No Debit Fees; What Next?

BofA, Other Banks Retract Fees in Wake of Consumer Backlash
No Debit Fees; What Next?
So, now where will U.S. banks find additional revenue to help fight fraud?

On Tuesday, Bank of America reversed its decision to impose a $5 monthly fee for basic accountholder debit transactions.

Consumer outcry against the fees was the catalyst for BofA's reversal.

"We have listened to our customers very closely over the last few weeks and recognize their concern with our proposed debit usage fee," said David Darnell, BofA co-chief operating officer. "As a result, we are not currently charging the fee and will not be moving forward with any additional plans to do so."

This news came after Atlanta-based SunTrust made a similar announcement, saying it planned to repeal the $5 monthly charge it recently implemented. And on Tuesday, Alabama-based Regions Bank said it would stop charging the $4 monthly fee it had instated for additional debit revenue.

JPMorganChase was the first to speak out against the fees, when last week it said it had decided not to impose debit charges. Wells Fargo also has decided to call off plans to add debit fees for accounts in certain markets.

Steve Kenneally, who works in the American Bankers Association's Center for Regulatory Compliance, says these decisions come at a time when banking leaders realize they are under the microscope of public opinion. "Everything they do will be magnified, good or bad," he says.

Most notable in the public opinion sphere are protests linked to the Occupy Wall Street Movement. Late last week, supporters of Occupy announced plans to protest some of the country's biggest banks in New York. [See Occupy: How Much of a Threat?.]

"I don't know that it's specifically the Occupy Movement," Kenneally adds, "but there's no doubt that public opinion is quick to interpret what banks are doing, even if the perception is wrong. Everyone is watching."

David Nussenbaum, a payments and financial crime subject matter expert at Ernst & Young, says viral consumer backlash against monthly service charges has definitely played a role in banks' recent decisions.

Nussenbaum suggests a public-relations initiative that describes how banks and credit unions invest in debit card security would help. "The largest players have hundreds of analysts monitoring costly real-time surveillance systems that help keep card fraud in check," he says. "The banks should communicate to the market this fraud management service and other value-adds. Perhaps then there will be a little more public sympathy for their capped interchange fees."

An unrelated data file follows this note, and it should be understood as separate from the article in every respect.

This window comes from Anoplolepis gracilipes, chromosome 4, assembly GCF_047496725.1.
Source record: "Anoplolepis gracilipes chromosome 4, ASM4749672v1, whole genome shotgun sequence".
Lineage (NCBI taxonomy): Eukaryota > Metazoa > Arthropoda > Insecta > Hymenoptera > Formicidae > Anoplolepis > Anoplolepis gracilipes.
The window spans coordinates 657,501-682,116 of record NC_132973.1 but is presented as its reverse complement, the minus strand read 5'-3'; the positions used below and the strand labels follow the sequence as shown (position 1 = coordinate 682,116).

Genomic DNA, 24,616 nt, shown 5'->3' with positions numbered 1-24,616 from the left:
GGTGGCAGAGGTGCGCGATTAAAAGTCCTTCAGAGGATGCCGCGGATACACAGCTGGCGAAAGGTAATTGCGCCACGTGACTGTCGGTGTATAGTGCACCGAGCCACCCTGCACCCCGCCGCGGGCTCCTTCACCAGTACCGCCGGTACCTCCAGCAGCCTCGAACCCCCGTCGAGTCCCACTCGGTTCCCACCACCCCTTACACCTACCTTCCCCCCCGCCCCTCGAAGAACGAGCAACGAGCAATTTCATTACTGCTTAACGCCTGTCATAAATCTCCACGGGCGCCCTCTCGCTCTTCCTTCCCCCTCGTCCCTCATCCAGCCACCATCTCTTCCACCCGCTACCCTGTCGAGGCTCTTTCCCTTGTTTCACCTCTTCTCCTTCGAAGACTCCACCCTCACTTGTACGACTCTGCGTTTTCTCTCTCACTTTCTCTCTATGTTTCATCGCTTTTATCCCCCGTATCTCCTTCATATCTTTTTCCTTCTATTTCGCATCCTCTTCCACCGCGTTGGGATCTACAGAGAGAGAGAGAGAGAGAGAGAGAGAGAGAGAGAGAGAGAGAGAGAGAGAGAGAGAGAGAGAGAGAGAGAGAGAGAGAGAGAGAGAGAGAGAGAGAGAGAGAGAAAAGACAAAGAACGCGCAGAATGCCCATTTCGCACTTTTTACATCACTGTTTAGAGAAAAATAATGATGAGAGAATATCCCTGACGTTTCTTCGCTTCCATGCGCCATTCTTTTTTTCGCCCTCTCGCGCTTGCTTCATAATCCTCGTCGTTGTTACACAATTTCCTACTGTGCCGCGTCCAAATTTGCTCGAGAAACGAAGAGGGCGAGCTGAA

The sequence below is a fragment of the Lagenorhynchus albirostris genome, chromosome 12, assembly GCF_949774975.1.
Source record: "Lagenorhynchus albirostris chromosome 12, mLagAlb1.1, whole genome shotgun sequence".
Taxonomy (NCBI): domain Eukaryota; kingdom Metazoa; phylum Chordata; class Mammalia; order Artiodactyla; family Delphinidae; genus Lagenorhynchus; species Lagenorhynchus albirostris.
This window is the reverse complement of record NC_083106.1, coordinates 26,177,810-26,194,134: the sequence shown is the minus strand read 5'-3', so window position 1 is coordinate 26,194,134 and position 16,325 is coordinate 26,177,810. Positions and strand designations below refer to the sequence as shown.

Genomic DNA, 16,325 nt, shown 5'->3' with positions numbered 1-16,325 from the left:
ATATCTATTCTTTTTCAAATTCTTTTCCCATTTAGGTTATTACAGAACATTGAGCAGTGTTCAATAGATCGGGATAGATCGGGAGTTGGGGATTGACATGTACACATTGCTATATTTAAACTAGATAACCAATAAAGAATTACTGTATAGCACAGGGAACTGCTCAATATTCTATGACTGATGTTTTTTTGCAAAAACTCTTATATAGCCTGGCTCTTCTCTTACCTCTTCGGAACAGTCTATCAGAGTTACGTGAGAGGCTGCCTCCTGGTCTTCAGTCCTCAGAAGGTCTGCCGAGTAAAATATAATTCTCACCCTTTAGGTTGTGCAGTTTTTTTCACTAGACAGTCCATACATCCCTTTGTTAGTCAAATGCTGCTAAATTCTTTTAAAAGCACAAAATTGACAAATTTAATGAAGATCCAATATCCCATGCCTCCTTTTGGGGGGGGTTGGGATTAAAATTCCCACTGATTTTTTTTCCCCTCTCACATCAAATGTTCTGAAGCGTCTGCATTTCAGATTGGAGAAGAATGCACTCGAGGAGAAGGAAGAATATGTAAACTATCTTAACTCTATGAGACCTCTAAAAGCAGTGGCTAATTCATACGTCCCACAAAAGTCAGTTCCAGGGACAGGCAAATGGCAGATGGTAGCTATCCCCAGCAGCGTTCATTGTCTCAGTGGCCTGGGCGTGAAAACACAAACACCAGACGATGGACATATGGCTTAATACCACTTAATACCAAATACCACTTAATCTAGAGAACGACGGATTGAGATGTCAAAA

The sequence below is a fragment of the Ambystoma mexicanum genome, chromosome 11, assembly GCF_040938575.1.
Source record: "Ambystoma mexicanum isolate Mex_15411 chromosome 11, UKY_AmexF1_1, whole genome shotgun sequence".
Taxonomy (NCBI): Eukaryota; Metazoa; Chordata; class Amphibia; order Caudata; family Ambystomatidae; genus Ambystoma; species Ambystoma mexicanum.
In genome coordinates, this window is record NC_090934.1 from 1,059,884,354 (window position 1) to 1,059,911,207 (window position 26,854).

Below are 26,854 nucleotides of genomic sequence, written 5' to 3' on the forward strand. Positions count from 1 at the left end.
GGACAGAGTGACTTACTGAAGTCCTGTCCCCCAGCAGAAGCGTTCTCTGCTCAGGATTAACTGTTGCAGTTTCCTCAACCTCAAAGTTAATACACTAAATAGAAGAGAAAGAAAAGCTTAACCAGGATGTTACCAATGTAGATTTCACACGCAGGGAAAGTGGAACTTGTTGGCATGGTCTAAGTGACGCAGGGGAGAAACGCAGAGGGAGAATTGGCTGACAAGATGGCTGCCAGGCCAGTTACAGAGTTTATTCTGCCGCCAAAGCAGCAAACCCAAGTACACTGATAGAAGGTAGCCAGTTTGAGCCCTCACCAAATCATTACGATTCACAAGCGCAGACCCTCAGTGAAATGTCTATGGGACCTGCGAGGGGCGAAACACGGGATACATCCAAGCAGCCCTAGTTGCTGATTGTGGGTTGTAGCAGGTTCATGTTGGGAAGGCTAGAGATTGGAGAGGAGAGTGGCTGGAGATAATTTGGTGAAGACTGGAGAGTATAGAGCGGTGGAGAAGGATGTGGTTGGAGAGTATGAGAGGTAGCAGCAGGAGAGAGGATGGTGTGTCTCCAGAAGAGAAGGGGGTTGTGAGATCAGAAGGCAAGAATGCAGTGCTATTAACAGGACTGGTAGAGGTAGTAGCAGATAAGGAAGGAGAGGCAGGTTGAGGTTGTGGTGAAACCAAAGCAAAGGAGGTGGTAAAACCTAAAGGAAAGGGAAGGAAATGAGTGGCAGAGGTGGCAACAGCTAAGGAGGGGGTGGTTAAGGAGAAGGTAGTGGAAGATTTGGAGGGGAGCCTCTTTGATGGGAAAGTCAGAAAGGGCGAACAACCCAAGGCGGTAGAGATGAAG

Banks' decision to cut debit-card rewards programs and implement additional debit transaction fees stems from debit interchange cuts or fee caps that took effect Oct. 1. The cuts, mandated by the highly controversial amendment introduced by Sen. Dick Durbin, D-Ill., to the Dodd-Frank Wall Street Reform and Consumer Protection Act, have been a source of contention for months.

To compensate for the debit-revenue loss, the Federal Reserve said it would offer card issuers a 1 cent incentive for investments they made in debit fraud prevention.

But industry experts have balked at the 1 cent bone, saying it's far too low to cover any significant investment.

"Not commenting on any one bank in particular, we thought it would be rational for banks to seek revenue in other places when they had to adjust for the revenue interchange cutback," Kenneally says. "But now we have the law of public perception, which is a little different than the law of economics, and it looks like some banks reacted."

In late September, banking and credit unions associations submitted a comment letter to the Fed, suggesting an increase in the debit incentive fee. [See Banks Seek Reprieve from Durbin.]

"If the rate is not increased, it won't be good for the industry," Kenneally says. "It will put a damper on the spending for anti-fraud technologies, because financial institutions simply won't be able to afford it."

Additional Revenue Sources?

Banks affected by the interchange cuts - those with more than $10 billion in assets - will likely have to seek other sources of revenue to compensate for the interchange loss. Unless the Fed agrees to increase the incentive linked to fraud prevention, they will have little recourse.

But Phil Blank, managing director of security, risk and fraud for Javelin Strategy & Research, says a reduction in fraud will result in a reduction in financial losses, ultimately a win for financial institutions, even if they don't get an incentive.

"[Financial institutions] must adopt and embrace a customer driven architecture: Providing consumers with two-way actionable alerts can eliminate card-not-present fraud overnight," he says. "Let's create an environment where we empower the consumer and, in doing so, the FIs will create more stickiness (e.g. less customer loss and churn), and will be able to migrate customers to lower cost and higher revenue channels."


About the Author

Tracy Kitten

Tracy Kitten

Director of Global Events Content and Executive Editor, BankInfoSecurity & CUInfoSecurity

A veteran journalist with more than 20 years' experience, Kitten has covered the financial sector for the last 13 years. Before joining Information Security Media Group in 2010, where she now serves as director of global events content and executive editor of BankInfoSecurity and CUInfoSecurity, she covered the financial self-service industry as the senior editor of ATMmarketplace, part of Networld Media. Kitten has been a regular speaker at domestic and international conferences, and was the keynote at ATMIA's U.S. and Canadian conferences in 2009. She has been quoted by CNN.com, ABC News, Bankrate.com and MSN Money.




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